Wm. C. Love, one of the pioneers of Columbia tp., was born Jan. 23, 1813, at Hartford, Washington Co., N. Y. His father, Calvin, was a native of the Empire State, and was a son of John Love, who was a farmer of Cayuga county, N. Y., and a Green Mountain boy. Wm. C. received his education in Erie county, N. Y., and came to Michigan with his father in 1830, who located 160 acres of land in sec. 13, where he lived until his death, in 1842. He was a man of temperate habits, generous and noble impulses, and a loyal and public-spirited citizen. W. C. located for himself 60 acres adjoining his father's on the west, to which he has added and which he has much improved until his farm property comprises 213 acres, mostly tillable and productive. April 13, 1834, he married Miss Mary Boyers, daughter of John Boyers, a farmer of Erie county, N. Y. Five children have been born in this family: Helen H., now wife of Judson Freeman, is the only one now living. The names of the deceased are Olive, George, Julia M., and John C., who served his country as one of the noble boys in blue, and returned home after three years of steady and valiant service, after which he married Miss Hattie M. Grosvenor, of Norvell tp., and settled on a farm on sec. 12. He died May 9, 1877, leaving a family of 6 children-George F., Tracy, Lyman, Mary, Laura and Carrie. Mr. Love is a man of sterling qualities, and a character beyond reproach or comment. Mrs. Love was born July 25, 1815, in Erie county, N. Y. Mr. John Boyers, her father, was a man of property and of public spirit. He was a soldier, and the Captain of his company in the war of 1812.,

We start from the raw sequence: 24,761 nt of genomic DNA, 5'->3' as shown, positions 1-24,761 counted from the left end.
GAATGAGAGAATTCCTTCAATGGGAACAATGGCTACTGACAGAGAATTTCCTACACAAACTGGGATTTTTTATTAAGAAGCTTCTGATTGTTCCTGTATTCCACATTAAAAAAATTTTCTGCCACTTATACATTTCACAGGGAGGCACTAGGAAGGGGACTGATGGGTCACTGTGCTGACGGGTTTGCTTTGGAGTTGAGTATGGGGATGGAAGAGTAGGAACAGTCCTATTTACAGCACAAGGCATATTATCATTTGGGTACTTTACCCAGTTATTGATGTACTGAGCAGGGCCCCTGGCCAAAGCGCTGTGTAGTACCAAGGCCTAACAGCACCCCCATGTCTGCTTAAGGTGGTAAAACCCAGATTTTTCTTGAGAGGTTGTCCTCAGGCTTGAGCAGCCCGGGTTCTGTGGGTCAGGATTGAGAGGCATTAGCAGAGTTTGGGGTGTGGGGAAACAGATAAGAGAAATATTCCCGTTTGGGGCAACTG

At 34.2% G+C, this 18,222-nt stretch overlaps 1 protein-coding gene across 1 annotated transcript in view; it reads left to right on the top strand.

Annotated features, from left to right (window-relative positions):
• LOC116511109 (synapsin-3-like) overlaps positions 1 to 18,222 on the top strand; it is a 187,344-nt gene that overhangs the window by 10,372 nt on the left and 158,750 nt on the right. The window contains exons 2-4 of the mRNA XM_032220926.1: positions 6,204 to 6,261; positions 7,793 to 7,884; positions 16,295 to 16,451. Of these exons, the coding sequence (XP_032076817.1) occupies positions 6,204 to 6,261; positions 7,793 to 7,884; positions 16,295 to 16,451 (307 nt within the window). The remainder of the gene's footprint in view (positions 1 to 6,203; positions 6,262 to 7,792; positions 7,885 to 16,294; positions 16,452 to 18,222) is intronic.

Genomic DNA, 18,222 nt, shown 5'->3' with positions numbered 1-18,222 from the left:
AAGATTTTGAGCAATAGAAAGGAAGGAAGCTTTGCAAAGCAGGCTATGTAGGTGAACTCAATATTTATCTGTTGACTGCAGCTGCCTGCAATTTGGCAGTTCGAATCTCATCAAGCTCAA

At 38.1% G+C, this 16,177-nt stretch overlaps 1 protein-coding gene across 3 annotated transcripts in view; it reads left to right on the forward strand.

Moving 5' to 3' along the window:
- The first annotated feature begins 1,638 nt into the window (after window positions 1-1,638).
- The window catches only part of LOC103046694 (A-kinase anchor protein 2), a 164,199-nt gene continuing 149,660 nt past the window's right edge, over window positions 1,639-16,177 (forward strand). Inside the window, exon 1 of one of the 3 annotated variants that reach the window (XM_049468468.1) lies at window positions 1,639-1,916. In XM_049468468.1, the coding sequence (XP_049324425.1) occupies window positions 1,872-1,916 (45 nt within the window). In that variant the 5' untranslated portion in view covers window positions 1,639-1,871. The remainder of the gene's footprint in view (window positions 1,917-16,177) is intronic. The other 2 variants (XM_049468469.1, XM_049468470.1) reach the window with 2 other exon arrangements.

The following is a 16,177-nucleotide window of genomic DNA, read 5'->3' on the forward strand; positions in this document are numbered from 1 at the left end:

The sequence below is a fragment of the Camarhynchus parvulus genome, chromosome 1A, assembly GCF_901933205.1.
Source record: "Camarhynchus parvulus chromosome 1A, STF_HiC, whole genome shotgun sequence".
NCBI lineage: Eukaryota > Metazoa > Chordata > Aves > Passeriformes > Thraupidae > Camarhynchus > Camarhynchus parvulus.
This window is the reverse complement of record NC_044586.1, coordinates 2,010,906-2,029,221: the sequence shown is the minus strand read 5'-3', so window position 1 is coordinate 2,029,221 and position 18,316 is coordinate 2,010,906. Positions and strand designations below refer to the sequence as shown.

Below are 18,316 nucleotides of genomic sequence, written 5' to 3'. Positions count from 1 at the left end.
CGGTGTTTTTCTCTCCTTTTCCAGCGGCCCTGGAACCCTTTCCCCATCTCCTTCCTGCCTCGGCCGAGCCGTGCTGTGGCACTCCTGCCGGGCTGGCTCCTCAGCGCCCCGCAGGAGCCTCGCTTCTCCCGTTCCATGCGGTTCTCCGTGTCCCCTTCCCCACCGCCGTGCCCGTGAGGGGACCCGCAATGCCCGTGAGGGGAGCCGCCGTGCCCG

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Amasa W. Marsh was born in the town of Pompey, Onondaga Co., N. Y., Oct. 17, 1816. His father, Samuel T. Marsh, was a tanner and currier by trade. He settled in the town of Pompey when a young man, where he lived until his death, which occurred in 1829. Amasa then left home to live with an uncle, Philo Peck, in Van Buren tp., same county, and there he spent his boyhood and youth, at times attending school. He came to Michigan and settled on his present property in 1839, his brother, Samuel T., having preceded him in 1834, and his mother and sister Martha coming in two years later, in 1837. Mr. Marsh has been twice married. His first wife, nee Lydia Lindsley, died Jan. 26, 1851, leaving 2 sons-Clifton and Homer. June 8, 1854, he again married, this time, Miss Eliza Totten, daughter of Samuel Totten, a farmer of Tecumseh, Lenawee Co. Mr. Totten was a native of Albany county, N. Y. The American branch of the Totten family originated in England, 4 brothers having come to America before the American Revolution. Samuel Totten's family consisted of 8 children--Amos J., Philip, Henry, William, Eliza A., George, Juliette and Charles. Mr. and Mrs. Marsh have 4 childrenLaverne, Hortense, Florence and William Hortense is now Mrs. Fred Fork, of Liberty.